Six drives down to go, we have seen more than we ever could’ve hoped for + a herd of 300+ Cape Buffalo.
Thanks for all of this planning to Ute Sonnenberg at Roho Ya Chui!!
Slow wifi. All photos posted on Facebook public album here.
Uneventful flight from Heathrow. Sleeper seats provided a good 6 hours of sleep helped by some champagne.
Three hour layover in Skukuza before taking a small plane to Skykuza Airodrome which is a single strip of tarmac with an open air terminal and a novel baggage claim.
Arrived at Kirkmans to a beautiful room and are waiting to go out on our first game drive after tea.
Arrived safely in London Heathrow. Both slept 5 hours which on a 7 hour flight is great. It’s just before noon here and our flight leaves at 7pm so the whirlwind sightseeing trip we planned is shelved.
The lounge here is spacious and has a spa and showers within it; both nice adds for a 35 hour trip.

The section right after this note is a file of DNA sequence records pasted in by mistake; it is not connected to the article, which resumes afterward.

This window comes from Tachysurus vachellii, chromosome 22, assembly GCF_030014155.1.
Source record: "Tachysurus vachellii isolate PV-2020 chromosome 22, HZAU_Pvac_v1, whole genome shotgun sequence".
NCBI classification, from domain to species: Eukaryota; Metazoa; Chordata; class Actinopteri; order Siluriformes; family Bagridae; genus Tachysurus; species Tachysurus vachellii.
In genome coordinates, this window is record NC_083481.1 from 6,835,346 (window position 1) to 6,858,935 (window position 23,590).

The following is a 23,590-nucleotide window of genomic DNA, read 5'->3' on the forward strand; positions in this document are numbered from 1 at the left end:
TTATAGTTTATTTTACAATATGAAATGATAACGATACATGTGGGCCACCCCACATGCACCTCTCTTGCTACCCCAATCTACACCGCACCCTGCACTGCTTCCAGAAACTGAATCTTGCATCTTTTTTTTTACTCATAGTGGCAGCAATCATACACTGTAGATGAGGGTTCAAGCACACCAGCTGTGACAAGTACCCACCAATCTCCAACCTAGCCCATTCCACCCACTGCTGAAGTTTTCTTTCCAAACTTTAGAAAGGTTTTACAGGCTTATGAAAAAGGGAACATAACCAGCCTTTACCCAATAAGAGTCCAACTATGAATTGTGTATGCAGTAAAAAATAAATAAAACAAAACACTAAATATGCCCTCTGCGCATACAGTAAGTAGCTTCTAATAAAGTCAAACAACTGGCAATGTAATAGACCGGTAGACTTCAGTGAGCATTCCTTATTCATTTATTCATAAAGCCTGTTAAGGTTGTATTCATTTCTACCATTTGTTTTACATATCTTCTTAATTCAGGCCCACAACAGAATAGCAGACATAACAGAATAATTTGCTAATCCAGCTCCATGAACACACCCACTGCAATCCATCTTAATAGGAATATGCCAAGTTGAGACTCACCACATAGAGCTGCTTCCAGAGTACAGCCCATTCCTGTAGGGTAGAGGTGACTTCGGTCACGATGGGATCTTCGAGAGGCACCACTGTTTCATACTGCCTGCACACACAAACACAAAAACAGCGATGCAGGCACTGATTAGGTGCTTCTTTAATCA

Realized after our flight arrival was delayed to headwinds that we wouldn’t have any productive time to tour London on our layover. So we will take advantage of the BA Lounge and spa in Heathrow during our 8 hour layover.
Meanwhile the lounge in Dulles is quite good with sit down dinner seatings and hot and cold running free beverages.
We made friends with Habib from Afghanistan. He left in 1979 and I was nearby in Karachi in 1980. Great conversations about handmade bokhara rugs I brought back! Always meet interesting people when traveling!
More photos and videos on Facebook and Flickr!
Well, checking in last night took an hour (until midnight!!).
Checked in for Washington–>London–>Johannesburg. Lisa doesn’t have frequent traveler status so she has two choices. Pay $135 a leg to pre-select or select at checkin 24 hours out. So, you checkin for both flights but they want to charge $135 for seat selections on the connecting flights as it was more than 24 hours for London–>Johannesburg. This is after I called 5 hours earlier and explicitly asked this question and was told “no problem.” After 45 minutes and 2 supervisors they waived the fee.
Apparently all international carriers have adopted this policy as another way to make money but it’s the worst customer experience in the world.